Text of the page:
MIT physicist finds the creation of entanglement simultaneously gives rise to a wormhole.
MIT Lincoln Laboratory, a key center of advanced electronic and military technology since it was founded at the request of the US Air Force in 1951, formally opened its new South Laboratory Building on Saturday.
"Lincoln Laboratory's contributions toward strengthening the science and technology base of the United States have indeed been significant. This new facility that we dedicate today will provide the setting for continued service to the nation in the decades ahead," MIT President Charles M. Vest said.
Laboratory Director Walter E. Morrow Jr. commented, "This facility provides quality laboratory and office space that is allowing us to consolidate activities from several off-site locations within a single efficient complex. The resulting benefits of the increased staff interaction and sharing of resources will further enhance the Laboratory's effectiveness." The four-story, 490,000-square-foot building presently houses approximately 1,000 of the 2,280 employees at Lincoln Laboratory.
Congressman John P. Murtha (D-PA), ranking minority member of the Appropriations Subcommittee on National Security, was the keynote speaker at the dedication. Rep. Murtha, who lives in Johnstown, PA, and has represented Pennsylvania's 12th Congressional District since 1975, was chairman of the Defense Appropriations Subcommittee from 1989 through 1994.
In introducing Rep. Murtha, MIT Chairman Paul E. Gray said, "Jack Murtha has sought to insure technological superiority for the men and women in the armed forces for many years. His support of advanced technology development has helped build western Pennsylvania's reputation as a technology center. His recognition of the importance of university-based federally funded research and development centers is based not only on MIT's Lincoln Laboratory, but also the Software Engineering Institute at Carnegie Mellon University in Pittsburgh. Rep. Murtha is a strong advocate of education, especially continuing education and professional development, as well as the need for Defense Department graduate fellowships for engineers."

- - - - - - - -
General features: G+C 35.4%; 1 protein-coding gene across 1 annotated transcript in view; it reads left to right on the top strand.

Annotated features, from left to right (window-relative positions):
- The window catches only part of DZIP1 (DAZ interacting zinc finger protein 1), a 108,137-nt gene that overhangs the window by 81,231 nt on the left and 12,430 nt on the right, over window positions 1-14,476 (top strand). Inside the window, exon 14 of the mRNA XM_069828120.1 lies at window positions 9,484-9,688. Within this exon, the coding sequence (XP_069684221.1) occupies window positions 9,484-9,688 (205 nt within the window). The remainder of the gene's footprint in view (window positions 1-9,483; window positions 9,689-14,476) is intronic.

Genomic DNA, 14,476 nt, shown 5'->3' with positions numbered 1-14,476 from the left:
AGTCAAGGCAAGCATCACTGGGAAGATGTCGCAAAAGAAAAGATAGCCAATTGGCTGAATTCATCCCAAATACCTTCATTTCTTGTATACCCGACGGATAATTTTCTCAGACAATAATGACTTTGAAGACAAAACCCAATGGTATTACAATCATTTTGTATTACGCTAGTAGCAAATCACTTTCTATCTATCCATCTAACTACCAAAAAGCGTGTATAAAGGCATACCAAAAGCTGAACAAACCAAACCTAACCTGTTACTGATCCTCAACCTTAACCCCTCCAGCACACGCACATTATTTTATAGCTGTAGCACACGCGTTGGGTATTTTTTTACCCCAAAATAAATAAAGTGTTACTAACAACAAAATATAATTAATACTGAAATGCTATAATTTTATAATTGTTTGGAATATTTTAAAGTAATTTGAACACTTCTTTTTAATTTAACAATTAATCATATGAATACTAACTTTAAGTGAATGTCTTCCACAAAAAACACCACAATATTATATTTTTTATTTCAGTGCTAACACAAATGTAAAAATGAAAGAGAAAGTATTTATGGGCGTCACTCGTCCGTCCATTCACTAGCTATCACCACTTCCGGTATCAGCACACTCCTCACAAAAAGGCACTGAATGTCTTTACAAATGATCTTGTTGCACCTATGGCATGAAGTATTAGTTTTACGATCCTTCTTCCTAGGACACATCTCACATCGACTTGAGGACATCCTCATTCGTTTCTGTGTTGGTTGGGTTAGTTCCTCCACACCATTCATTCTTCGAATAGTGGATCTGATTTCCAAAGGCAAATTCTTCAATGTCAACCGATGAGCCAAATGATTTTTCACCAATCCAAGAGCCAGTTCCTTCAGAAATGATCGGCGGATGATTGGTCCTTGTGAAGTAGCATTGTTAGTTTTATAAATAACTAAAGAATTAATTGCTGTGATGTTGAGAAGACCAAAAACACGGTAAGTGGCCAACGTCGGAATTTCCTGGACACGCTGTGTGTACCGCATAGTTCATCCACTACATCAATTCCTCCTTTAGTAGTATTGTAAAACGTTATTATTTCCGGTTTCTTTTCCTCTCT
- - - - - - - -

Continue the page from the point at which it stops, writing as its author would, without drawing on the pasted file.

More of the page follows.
Rep. Murtha discussed the Congressional struggle with the budget. "We'll make some mistakes. We bled ourselves in fighting the Soviets-we paid a heavy price in money and in blood. As we reduce the amount of money in the federal budget, it's going to be a brutal battle," he said.
The 22-year veteran congressman noted with appreciation the contributions made toward minimizing the cost to the federal budget through the private financing of the $109 million Lincoln Laboratory project and "the austere office of Mr. Morrow." Concluding, Rep. Murtha told the crowd of about 400, "Thank you for the nation. Thank you for the technology you have produced which has avoided war for so many years."
Also speaking was John M. Deutch, director of Central Intelligence and former MIT provost. Dr. Deutch paid tribute to Lincoln Laboratory as "one of the premier technical strengths of the country, a key to the economic health of this state and region," and an asset which will help "keep the nation safe both militarily and economically."
The formation of the construction project team began in April 1990 when the Laboratory selected Spaulding & Slye as the developer and Perini Corp. as the general contractor through a competitive selection process. Lincoln Laboratory and Spaulding & Slye then selected Jung/Brannen Associates, Inc. of Boston, a firm known for its excellence in modern laboratory design, as the project architect. Other team members included John Hancock Mutual Life Insurance Co. which provided the project financing, and R. G. Vanderweil Engineers and Lev Zetlin Associates, the leading engineering consultants.
The experience and expertise of the Laboratory are widely used by the Department of Defense in the areas of surveillance, identification, and communications, as well as by the Federal Aviation Administration in the area of advanced air traffic control technology and by other government agencies such as the National Oceanic and Atmospheric Administration. The Laboratory has been at the center of advances ranging from materials and semiconductor device fabrication to missile defense, air defense, military satellite communications and radar that can detect tanks or other targets hidden under foliage. More than 60 high-technology companies employing more than 100,000 people, with annual sales revenue reaching $16 billion, have spun off from Lincoln Laboratory.
A version of this article appeared in MIT Tech Talk on May 24, 1995.